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Latest from The Spokesman-Review

Latest poop on wildfire: cyclist burning TP started blaze

WILDFIRES — A mountain biker who answered the call in the wild is responsible for starting the 73-acre Hull Fire that scorched more than 73 acres in the Boise foothills, according to U.S. Bureau of Land Management officials, who confirmed:

A man was cycling in the foothills when he stopped to defecate in a ravine. Afterwards, the man tried to get rid of the waste by lighting his toilet paper on fire. The man apparently tried to bury the burning waste to extinguish it, but an ember spread to nearby dry grass.

"I guess when you gotta go, you gotta go," BLM spokeswoman Carrie Bilbao told KTVB.com.

"We've had this before, actually - it doesn't happen very often - but when people have to go, um, they will often burn their toilet paper just as kind of an environmental concern, to not litter, basically, but in these fuel types, it's not a good idea," she said.

In other words, burning TP in fire-prone areas stinks.

Bilbao said the man came forward and told the BLM he might be responsible for the blaze. The man's story matched "evidence" found at the scene, according to investigators.

Police have not yet decided whether to charge the man with a crime or hold him financially responsible for fire-fighting costs. He received a citation for starting a fire. The man's name has not been released.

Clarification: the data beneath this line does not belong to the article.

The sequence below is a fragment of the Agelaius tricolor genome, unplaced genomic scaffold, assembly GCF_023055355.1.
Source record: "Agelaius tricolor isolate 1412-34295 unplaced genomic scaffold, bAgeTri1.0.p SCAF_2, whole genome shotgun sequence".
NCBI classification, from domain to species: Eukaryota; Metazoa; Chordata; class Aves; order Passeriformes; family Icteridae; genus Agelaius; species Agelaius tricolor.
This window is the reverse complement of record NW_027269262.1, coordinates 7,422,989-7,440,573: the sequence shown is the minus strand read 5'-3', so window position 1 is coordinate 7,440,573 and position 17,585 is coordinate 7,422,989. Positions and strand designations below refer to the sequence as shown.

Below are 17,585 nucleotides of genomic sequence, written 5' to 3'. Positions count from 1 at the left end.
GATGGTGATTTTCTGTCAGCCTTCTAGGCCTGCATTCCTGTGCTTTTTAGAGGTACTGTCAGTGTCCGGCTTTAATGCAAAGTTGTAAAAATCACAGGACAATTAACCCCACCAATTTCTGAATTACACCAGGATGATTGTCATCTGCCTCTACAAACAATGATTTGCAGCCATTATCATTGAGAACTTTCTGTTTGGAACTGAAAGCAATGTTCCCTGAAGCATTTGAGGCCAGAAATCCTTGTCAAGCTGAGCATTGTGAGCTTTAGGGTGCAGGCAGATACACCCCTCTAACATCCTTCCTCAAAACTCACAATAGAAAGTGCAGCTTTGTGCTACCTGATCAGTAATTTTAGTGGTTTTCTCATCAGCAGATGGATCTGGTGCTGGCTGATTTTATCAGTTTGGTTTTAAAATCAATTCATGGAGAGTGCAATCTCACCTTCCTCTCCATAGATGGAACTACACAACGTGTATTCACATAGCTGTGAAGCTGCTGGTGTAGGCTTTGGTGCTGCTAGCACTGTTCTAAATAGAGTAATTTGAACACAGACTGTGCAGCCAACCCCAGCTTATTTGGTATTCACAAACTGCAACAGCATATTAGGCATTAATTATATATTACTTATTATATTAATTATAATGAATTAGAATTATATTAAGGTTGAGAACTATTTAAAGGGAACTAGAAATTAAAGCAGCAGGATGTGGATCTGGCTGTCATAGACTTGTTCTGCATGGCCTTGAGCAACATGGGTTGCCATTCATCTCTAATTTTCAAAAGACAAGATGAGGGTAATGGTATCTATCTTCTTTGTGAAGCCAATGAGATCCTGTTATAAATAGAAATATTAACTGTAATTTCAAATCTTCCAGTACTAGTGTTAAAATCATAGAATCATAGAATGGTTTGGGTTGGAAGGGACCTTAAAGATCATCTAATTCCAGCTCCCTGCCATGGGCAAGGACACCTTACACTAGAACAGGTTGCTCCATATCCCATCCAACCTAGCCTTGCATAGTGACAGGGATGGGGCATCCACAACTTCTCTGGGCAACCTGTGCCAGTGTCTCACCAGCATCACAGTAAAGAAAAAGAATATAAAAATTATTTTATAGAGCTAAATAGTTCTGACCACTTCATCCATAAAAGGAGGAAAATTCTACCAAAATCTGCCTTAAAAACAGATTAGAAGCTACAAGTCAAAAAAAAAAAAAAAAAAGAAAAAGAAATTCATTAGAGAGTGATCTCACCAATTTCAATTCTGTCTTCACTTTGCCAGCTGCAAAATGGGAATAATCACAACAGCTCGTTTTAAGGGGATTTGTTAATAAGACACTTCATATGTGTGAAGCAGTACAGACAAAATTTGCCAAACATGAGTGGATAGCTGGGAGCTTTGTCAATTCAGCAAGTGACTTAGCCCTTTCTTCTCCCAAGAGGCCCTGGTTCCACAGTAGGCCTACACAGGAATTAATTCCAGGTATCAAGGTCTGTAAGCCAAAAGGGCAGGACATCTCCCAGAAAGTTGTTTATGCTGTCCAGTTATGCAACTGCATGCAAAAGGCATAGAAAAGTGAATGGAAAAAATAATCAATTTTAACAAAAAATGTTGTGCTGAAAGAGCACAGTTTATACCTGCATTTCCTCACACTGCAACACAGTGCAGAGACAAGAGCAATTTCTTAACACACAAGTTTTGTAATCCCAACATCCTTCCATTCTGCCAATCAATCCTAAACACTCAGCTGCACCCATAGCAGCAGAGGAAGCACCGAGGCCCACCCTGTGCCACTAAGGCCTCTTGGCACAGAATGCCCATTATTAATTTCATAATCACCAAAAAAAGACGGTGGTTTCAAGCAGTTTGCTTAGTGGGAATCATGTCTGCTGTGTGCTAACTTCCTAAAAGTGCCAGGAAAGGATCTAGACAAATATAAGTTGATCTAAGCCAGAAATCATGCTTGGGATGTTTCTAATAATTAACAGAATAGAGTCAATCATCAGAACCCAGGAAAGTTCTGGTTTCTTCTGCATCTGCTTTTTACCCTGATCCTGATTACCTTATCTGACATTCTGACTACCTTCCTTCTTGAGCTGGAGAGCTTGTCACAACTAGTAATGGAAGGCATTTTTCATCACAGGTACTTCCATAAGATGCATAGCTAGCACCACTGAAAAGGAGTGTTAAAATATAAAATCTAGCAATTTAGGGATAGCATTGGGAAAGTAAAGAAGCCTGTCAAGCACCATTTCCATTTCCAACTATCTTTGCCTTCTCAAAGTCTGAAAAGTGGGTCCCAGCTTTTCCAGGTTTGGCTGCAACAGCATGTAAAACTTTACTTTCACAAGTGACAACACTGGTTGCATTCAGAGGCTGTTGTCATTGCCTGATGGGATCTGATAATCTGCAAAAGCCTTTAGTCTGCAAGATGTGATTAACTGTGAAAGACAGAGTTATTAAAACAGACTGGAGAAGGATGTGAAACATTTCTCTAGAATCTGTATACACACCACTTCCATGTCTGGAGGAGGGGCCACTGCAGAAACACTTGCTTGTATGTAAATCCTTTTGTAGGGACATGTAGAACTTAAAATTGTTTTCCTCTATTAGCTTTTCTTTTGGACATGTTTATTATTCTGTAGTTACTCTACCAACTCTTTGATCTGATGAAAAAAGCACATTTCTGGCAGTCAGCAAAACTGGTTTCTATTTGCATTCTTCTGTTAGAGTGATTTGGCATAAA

Glacier Park fire reminds hikers, campers to have a Plan B

WILDFIRES — An expanding fire that recently broke out in Glacier National Park is a prime example of why hikers and campers need to call ahead, browse the Web and stay tuned in to the impact wildfires might have on their plans.

Heck, just getting to the North Cascades on Interstate 90 has been a hassle this week because of wildfire-caused highway closures near George.

The Newby Lake Fire in the Pasayten Wilderness of northcentral Washington has been blocking access to the popular Horseshoe Basin area for weeks. Although that closure could end soon, firefighters have responded to 14 fires after some 150 lightning strikes blanketed the area northeast of Tonasket Sunday night.

Fires are burning in the Selway-Bitterroot Wilderness and other notable areas.  And in this drought year, more are sure to come.

The Blue Creek Fire in the Blue Mountains has prompted trail closures on the Walla Walla Ranger District for public and firefighter safety. Forest Road 6400 (Skyline Road) from the junction of Forest Road 4600 to the junction of Forest Road 6500 is temporarily closed.

But Glacier Park is the most notable hot spot this week.  Here's the latest information, just received:

The Reynolds Creek Wildland Fire on the east side of Glacier National Park is estimated at 2,000 acres.  

The Going-to-the-Sun Road is closed between the St. Mary entrance on the east side and Big Bend on the west side. 

The St. Mary Campground is being evacuated.  The campground has approximately 148 sites.   

The Rising Sun Motor Inn, operated by Glacier National Park Lodges, and the Rising Sun Campground were evacuated Tuesday evening. 

The St. Mary Visitor Center will close to the public at 12 p.m. today, July 22.  It will be used as a fire staging area.  The duration of the closure is unknown at this time. 

Park rangers and personnel are searching for backcountry hikers in the area to evacuate them and direct them to safety.   The parking areas of the St. Mary Visitor Center and the Apgar Visitor Center have been established as gathering areas for park visitors that may have been separated from their group.